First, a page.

If you think that the new Trusts Act that came into effect on 30 January 2021 has nothing to do with you, think again. What if you happened to be the beneficiary of a trust without knowing it? Or what if you were eligible to inherit a small (or large) fortune without realising it? These are some of the scenarios the new law aims to resolve.
Previously, it wasn't clear what trust information should be disclosed to beneficiaries. The new law clarifies that and means that it is more important than ever for trustees and beneficiaries to know their obligations and responsibilities under trust law. If that sounds daunting, this practical checklist will help you figure out what you need to do to comply with the new Trusts Act.
Trustees must keep the interests of beneficiaries at the heart of every decision they make and generally at all times. The new legislation records compulsory duties for trustees, which cannot be changed, and they include:
- A trustee must know the terms of the trust.
- A trustee must act in accordance with the terms of the trust.
- A trustee must act honestly and in good faith.
- A trustee must deal with the trust property for the benefit of the beneficiaries.
- A trustee must exercise the trustee’s powers for a proper purpose.
So, here’s a checklist of things you should be doing if you are a trustee:
- Make sure your trust records are complete, up to date and then keep them up to date. That means keeping a copy of the trust deed along with any amendments to the trust and written records of any decisions made that affect the trust and its beneficiaries.
- Keep written contracts of any transactions related to the trust.
- Create and approve financial statements and accounting records.
- Start, or continue, with regular trust meetings, formally reviewing the activities of the trust.
Some of the things to consider in a trust meeting include:
- Review what assets the trust owns and decide if those holdings remain appropriate;
- Make sure insurance is up to date;
- Document any loans and financial obligations;
- Review and approve tax returns and financial statements; and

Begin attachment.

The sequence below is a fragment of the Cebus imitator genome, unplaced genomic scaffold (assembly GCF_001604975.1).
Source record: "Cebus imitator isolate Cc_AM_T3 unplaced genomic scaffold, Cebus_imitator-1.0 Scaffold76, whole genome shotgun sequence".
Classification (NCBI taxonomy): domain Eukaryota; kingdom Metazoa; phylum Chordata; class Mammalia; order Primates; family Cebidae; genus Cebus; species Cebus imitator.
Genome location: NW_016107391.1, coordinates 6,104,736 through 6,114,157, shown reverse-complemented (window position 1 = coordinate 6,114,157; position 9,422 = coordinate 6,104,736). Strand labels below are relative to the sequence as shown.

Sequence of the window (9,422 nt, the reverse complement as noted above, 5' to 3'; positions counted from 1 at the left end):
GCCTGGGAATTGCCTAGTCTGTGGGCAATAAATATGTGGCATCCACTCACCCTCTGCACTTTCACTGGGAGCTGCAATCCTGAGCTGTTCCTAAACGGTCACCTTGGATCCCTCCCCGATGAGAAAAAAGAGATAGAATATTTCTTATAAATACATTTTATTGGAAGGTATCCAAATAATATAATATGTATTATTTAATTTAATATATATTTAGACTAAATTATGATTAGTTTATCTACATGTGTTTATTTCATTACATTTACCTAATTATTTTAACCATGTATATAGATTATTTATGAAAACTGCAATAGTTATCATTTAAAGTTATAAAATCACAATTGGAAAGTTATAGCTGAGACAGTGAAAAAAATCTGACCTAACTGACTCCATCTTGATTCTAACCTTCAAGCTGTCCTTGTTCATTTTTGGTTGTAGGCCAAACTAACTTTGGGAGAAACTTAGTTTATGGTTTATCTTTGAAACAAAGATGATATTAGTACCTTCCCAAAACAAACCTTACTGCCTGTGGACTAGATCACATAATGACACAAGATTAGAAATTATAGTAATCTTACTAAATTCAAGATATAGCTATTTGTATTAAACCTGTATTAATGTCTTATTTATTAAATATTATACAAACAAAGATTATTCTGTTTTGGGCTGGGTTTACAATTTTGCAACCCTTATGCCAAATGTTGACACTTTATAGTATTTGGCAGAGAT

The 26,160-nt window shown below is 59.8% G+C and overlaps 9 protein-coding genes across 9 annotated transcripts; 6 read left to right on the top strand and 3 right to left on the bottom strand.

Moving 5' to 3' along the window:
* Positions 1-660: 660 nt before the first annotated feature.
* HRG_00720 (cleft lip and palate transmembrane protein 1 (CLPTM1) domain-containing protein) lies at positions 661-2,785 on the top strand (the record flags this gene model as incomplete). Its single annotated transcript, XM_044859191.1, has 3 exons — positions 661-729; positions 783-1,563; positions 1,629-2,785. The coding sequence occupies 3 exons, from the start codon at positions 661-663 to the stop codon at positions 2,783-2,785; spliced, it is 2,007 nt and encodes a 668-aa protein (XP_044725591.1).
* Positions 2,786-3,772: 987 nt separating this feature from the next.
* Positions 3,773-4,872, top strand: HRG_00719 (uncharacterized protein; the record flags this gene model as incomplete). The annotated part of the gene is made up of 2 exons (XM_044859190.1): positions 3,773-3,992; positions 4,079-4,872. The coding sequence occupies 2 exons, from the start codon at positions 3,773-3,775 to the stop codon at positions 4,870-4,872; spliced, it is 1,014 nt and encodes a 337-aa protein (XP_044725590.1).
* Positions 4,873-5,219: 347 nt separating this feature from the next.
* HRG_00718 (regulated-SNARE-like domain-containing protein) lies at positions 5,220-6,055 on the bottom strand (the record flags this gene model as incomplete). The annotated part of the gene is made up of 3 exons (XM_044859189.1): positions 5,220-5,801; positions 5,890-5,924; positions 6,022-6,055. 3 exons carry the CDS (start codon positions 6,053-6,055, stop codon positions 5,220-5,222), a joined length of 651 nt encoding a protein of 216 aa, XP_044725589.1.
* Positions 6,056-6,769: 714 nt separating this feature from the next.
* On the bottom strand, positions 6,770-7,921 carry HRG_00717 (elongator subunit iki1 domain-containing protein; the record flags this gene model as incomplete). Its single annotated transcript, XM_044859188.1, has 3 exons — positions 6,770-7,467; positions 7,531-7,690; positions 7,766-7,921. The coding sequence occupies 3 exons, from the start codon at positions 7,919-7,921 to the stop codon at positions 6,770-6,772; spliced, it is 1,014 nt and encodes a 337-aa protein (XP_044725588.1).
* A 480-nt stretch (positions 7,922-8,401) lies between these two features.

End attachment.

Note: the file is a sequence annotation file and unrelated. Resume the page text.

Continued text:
- Review any arrangements for people living in trust properties.
- Discuss what information to provide to beneficiaries, considering the needs of the beneficiaries in a wider sense. First consider the trust position and ask the question: Do beneficiaries need to be told? There are some exceptions relating to: personal and/or commercial confidentiality; the age and circumstances of beneficiaries; the effect on the trustees and the beneficiaries if information is provided, or not provided; the effect on family relationships and the relationship between the trustees and beneficiaries; and the practicality of actually providing the information.
- Make a decision on notifying beneficiaries about the basic information. The Act states that trustees must provide certain "basic trust information" to every beneficiary. This means trustees should voluntarily disclose:
- The fact that a person is a beneficiary of the trust;
- The name and contact details of the trustees; the occurrence of, and details of, each appointment, removal, and retirement of a trustee as it occurs;
- The right of the beneficiary to request a copy of the terms of the trust and further information about the trust.
- Other information provided could include details of assets and liabilities, a set of accounts, trust minutes, and information on distributions.
- If a beneficiary requests information about the trust, that information must be provided by the trustees in a timely manner.
- Review your decision about informing beneficiaries and record what you're doing.
Before the changes, many trusts existed that beneficiaries weren’t aware of, and that may well have been what the people setting up those trusts wanted. However, there can be benefit in sharing information and now the law facilitates that information sharing in a formal way. It means that people have had to have conversations that perhaps they would otherwise not have made time to have and, in most instances, that is a good thing.
A few have wound up their trusts because of the changes in law and because the trust is no longer needed for the purpose for which it was established. However, most people set up trusts for genuine, enduring reasons — commercial or family — and those reasons still exist even with the new trust law. That makes it really important that each trust is considered on a case-by-case basis. So, if you hear about someone winding up their trust and are tempted to think “I should wind up mine too”, just pause and head in the direction of your advisers as one situation is not necessarily like another.
Janice Hughes is a Director of, and senior legal adviser at, Aspiring Law. Please remember, this information is designed as a general guide, and should not replace specific legal advice on a particular issue.